This information explains how to prepare and plan for potential emergencies at your workplace. Emergency plans can control and reduce the risks to health and safety and reduce damage to property in the event of an emergency.
Identify potential emergencies
What could happen at your workplace or nearby to impact you, your workers and your infrastructure? Identify potential emergencies by considering:
- the work tasks done and any chemicals and plant used or stored at your workplace
- the hazards at your workplace
- the size and location of your workplace
- the number and composition of workers and others at your workplace.
Think beyond your own premises. For example, if one of your neighbours uses hazardous chemicals, a spill at their workplace might affect you. Or maybe a spill at your workplace will affect your neighbours. A building fire on an adjoining property or a bushfire may also be possibilities. And if you have workers out ‘in the field’, include procedures for managing off-site emergency situations.
Other emergency situations might include bomb threats and other threatening situations, vehicle collisions, or a medical emergency.
What to include
Your emergency plan should include:
- an effective response to an emergency
- evacuation procedures
- notifying emergency services organisations
- medical treatment and assistance
- effective communication between the authorised person who co-ordinates the emergency response and everyone else at the workplace and any neighbours who may be affected
- testing your emergency procedures, including how frequently you’ll do this
- information, training and instruction to your workers about implementing the emergency procedures.
Allocate emergency duties to staff who can manage the emergency situation. This includes fire warden or first aid officer. Their responsibilities, authority and accountability should be defined. Your emergency plan should list these people. Appoint fire wardens and first aid persons for any workers out ‘in the field’ too.
Tell your workers who these people are by email, posters, in staff meetings and in inductions.
Make sure these responsible people have helmets, hi-vis vests or other items that clearly identify them.
Informing emergency services
Fire fighters and other emergency services personnel may be exposed to the hazards at your workplace when they attend an emergency. Providing them with all the relevant information will help them reduce the risks to their health and safety and determine the best response to the emergency.
Tell them about:
- the qualities and locations of hazardous chemicals present (you should have a register or inventory covering this) and safety data sheets
- any dangerous plant, radiation sources, asbestos, restricted access points, drains, excavations, unstable grounds, or systems that may activate automatically.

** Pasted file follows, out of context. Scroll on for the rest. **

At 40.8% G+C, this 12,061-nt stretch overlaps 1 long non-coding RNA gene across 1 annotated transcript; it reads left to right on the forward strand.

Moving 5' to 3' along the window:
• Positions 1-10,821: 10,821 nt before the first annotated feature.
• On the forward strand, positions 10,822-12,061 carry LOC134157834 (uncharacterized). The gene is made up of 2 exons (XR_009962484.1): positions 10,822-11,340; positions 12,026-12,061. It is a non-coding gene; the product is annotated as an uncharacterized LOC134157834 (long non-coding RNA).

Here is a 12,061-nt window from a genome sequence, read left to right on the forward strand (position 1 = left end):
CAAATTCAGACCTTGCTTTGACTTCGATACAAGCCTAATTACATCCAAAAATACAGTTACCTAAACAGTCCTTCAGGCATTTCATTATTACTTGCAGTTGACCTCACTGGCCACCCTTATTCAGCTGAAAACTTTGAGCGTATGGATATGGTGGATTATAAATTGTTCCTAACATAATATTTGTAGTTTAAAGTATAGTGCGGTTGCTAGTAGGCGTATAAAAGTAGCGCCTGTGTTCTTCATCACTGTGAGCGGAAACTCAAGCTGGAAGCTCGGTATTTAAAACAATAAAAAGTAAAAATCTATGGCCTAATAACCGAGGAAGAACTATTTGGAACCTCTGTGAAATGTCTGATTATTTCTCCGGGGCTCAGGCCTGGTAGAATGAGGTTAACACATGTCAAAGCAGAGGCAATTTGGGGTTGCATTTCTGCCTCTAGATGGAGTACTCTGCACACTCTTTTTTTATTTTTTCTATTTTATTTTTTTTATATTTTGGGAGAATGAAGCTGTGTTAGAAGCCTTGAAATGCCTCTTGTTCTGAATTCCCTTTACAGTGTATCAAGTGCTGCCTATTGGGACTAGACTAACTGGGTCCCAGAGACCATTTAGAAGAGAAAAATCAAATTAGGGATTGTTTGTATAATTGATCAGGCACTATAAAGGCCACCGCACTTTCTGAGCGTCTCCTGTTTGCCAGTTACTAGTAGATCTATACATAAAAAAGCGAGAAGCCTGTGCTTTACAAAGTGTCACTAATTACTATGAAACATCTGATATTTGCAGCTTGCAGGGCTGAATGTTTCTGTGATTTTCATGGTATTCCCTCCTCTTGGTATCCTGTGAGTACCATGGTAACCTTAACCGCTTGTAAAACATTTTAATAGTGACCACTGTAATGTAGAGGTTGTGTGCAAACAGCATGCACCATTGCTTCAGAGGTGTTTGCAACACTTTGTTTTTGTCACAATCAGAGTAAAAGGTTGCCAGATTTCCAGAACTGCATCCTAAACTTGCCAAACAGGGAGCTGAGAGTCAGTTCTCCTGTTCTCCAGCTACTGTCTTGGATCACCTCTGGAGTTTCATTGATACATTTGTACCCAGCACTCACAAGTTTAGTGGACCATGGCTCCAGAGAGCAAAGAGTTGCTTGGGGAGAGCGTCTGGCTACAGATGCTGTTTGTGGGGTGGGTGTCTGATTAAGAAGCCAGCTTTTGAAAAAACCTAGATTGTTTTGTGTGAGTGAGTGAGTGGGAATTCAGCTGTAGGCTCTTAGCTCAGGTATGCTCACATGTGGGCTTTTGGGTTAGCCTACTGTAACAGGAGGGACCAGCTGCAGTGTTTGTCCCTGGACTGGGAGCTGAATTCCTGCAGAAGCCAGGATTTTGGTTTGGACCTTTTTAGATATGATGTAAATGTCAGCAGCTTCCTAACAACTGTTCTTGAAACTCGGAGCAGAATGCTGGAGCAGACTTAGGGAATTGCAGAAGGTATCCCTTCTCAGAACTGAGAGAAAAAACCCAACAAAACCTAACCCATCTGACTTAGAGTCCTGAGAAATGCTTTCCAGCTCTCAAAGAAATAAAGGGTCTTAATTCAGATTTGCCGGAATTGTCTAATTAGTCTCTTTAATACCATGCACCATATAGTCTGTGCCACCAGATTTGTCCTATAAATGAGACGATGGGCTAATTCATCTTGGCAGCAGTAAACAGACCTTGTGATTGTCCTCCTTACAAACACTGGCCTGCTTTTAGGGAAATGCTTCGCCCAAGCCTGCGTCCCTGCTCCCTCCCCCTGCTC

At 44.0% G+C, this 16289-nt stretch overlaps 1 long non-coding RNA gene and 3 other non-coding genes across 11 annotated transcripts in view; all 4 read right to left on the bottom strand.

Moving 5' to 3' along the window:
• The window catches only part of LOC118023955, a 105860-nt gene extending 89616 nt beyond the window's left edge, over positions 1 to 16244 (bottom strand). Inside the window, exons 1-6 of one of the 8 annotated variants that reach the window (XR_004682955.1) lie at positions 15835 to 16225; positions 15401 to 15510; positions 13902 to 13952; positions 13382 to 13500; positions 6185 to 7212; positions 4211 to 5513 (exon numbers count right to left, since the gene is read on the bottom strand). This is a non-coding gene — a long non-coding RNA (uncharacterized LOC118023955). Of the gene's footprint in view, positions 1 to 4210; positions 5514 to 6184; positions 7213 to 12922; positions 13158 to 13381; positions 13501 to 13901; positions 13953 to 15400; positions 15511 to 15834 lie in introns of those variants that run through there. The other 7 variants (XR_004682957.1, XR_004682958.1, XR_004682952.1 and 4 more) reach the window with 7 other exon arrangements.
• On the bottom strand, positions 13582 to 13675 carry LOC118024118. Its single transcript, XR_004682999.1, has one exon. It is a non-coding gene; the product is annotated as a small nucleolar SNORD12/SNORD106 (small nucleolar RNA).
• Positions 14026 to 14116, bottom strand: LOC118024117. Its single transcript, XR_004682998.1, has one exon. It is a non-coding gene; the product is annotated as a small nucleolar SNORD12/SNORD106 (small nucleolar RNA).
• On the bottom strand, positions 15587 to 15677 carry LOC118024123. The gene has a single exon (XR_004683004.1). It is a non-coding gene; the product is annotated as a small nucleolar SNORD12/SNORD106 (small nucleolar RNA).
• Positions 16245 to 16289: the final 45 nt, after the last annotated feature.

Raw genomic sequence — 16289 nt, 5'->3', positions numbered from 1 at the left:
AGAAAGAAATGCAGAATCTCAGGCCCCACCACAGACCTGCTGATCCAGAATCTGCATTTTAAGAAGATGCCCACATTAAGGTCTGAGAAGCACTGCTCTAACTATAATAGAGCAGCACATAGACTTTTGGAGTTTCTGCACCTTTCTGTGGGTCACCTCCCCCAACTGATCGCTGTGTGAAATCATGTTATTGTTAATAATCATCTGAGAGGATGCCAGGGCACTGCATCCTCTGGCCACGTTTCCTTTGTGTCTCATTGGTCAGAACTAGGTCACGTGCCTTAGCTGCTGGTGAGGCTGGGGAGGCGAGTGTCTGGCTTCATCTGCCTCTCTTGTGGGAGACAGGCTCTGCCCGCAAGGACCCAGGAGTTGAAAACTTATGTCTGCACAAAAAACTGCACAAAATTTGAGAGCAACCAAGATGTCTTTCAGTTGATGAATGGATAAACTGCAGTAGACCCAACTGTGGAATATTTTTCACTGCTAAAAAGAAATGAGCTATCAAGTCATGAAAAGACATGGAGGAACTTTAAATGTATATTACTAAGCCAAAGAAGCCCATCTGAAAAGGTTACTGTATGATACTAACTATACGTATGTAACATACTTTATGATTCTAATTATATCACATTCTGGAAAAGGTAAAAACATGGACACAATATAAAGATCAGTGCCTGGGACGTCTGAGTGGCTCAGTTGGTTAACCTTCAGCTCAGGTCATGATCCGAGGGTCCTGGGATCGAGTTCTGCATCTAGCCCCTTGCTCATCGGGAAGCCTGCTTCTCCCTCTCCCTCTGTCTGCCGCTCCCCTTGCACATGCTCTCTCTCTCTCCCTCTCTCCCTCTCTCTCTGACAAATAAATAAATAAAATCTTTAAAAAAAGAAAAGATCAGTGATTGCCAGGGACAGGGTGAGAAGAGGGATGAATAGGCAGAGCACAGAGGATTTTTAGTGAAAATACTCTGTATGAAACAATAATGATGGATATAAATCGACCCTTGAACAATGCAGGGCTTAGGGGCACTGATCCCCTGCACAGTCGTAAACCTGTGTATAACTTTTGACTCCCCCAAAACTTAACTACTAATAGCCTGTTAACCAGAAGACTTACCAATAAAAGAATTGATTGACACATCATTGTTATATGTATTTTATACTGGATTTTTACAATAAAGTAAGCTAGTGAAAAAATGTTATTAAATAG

Have a map or site plan that shows where your hazards are near your workplace’s entry. Any required placarding and signage you have up is also vital for emergency services.
You’ll need equipment appropriate to the potential emergency scenarios you’ve identified, and it needs to be located where it’s readily accessible by workers in the event of an emergency. Use signage so people can see where the equipment is kept.
You may need to seek advice from competent professionals and emergency services; also get them to regularly check what you put in place is still current and suitable.
Check the work health and safety laws to see if there are any requirements specific to the work and hazards in your workplace.
Make sure your emergency equipment, signage, lighting, fire extinguishers, sprinklers, fire hoses, alarm/detection/warning systems and so on are regularly inspected, tested and maintained. Inspection and testing intervals are usually specified in Australian and international standards.
Assess your first aid requirements: personnel, equipment, kits. The best way to do this is by using the First Aid in the Workplace code of practice. See resources below.
Your emergency plan needs to document your assessment, records of training, what equipment and kits are provided, and what you have in place for workers in the field.
Worker exposure to critical incidents
Don’t just think about fire extinguishers, first aid kits and evacuation drills. Think about your workers.
Critical incident stress management is required in many industries, such as emergency services, health care and banking. A critical incident can be defined as one that directly or indirectly causes significant distress to them, either at the time or after it occurs.
As part of your hazard identification and risk management process, identify the tasks or areas where workers may be exposed to critical incidents as part of their work. Define what a critical incident might be in your workplace.
Develop a policy, procedures and training to help workers who are at risk of being exposed to a critical incident.
Provide debriefing and counselling support, using appropriately trained personnel/services. Tell workers directly about these; you could display posters in your workplace, too.
Train your workers
All workers need to be trained in the relevant emergency procedures. As well as general evacuation drills for the entire workplace, some workers may need specific training and ‘rehearsals’: for example, workers required to work in confined spaces should know rescue and first aid procedures relevant to working in that environment.
People appointed to manage emergency situations need training so they have the skills, knowledge and confident to respond to an emergency immediately and competently. This includes using any emergency equipment and providing first aid.
Review your plans
To make sure they remain current and effective, review your emergency plans regularly or whenever there is a change in your workplace or in the surrounding businesses or environment.